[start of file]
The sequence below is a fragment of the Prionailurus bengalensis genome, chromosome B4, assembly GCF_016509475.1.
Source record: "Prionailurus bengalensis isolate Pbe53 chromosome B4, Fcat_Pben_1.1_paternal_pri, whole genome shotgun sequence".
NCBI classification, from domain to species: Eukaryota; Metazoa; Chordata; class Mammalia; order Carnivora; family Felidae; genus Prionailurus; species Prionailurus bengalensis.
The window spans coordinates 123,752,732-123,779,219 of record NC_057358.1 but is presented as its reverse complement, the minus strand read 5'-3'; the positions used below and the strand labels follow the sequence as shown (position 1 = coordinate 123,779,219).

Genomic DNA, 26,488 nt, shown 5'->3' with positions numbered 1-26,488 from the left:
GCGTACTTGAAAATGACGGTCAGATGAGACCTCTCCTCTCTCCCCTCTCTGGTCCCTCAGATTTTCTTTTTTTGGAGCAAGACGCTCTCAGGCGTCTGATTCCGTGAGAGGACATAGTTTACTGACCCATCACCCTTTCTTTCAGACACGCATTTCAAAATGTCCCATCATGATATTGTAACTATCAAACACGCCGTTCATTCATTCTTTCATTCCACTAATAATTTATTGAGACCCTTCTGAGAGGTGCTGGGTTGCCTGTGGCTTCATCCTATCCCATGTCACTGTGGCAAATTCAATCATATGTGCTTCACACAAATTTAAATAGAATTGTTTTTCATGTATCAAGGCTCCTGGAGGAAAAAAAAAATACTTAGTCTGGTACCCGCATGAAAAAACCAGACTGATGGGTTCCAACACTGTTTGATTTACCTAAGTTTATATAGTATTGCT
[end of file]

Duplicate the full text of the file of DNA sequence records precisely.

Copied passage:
The sequence below is a fragment of the Prionailurus bengalensis genome, chromosome B4, assembly GCF_016509475.1.
Source record: "Prionailurus bengalensis isolate Pbe53 chromosome B4, Fcat_Pben_1.1_paternal_pri, whole genome shotgun sequence".
NCBI classification, from domain to species: Eukaryota; Metazoa; Chordata; class Mammalia; order Carnivora; family Felidae; genus Prionailurus; species Prionailurus bengalensis.
The window spans coordinates 123,752,732-123,779,219 of record NC_057358.1 but is presented as its reverse complement, the minus strand read 5'-3'; the positions used below and the strand labels follow the sequence as shown (position 1 = coordinate 123,779,219).

Genomic DNA, 26,488 nt, shown 5'->3' with positions numbered 1-26,488 from the left:
GCGTACTTGAAAATGACGGTCAGATGAGACCTCTCCTCTCTCCCCTCTCTGGTCCCTCAGATTTTCTTTTTTTGGAGCAAGACGCTCTCAGGCGTCTGATTCCGTGAGAGGACATAGTTTACTGACCCATCACCCTTTCTTTCAGACACGCATTTCAAAATGTCCCATCATGATATTGTAACTATCAAACACGCCGTTCATTCATTCTTTCATTCCACTAATAATTTATTGAGACCCTTCTGAGAGGTGCTGGGTTGCCTGTGGCTTCATCCTATCCCATGTCACTGTGGCAAATTCAATCATATGTGCTTCACACAAATTTAAATAGAATTGTTTTTCATGTATCAAGGCTCCTGGAGGAAAAAAAAAATACTTAGTCTGGTACCCGCATGAAAAAACCAGACTGATGGGTTCCAACACTGTTTGATTTACCTAAGTTTATATAGTATTGCT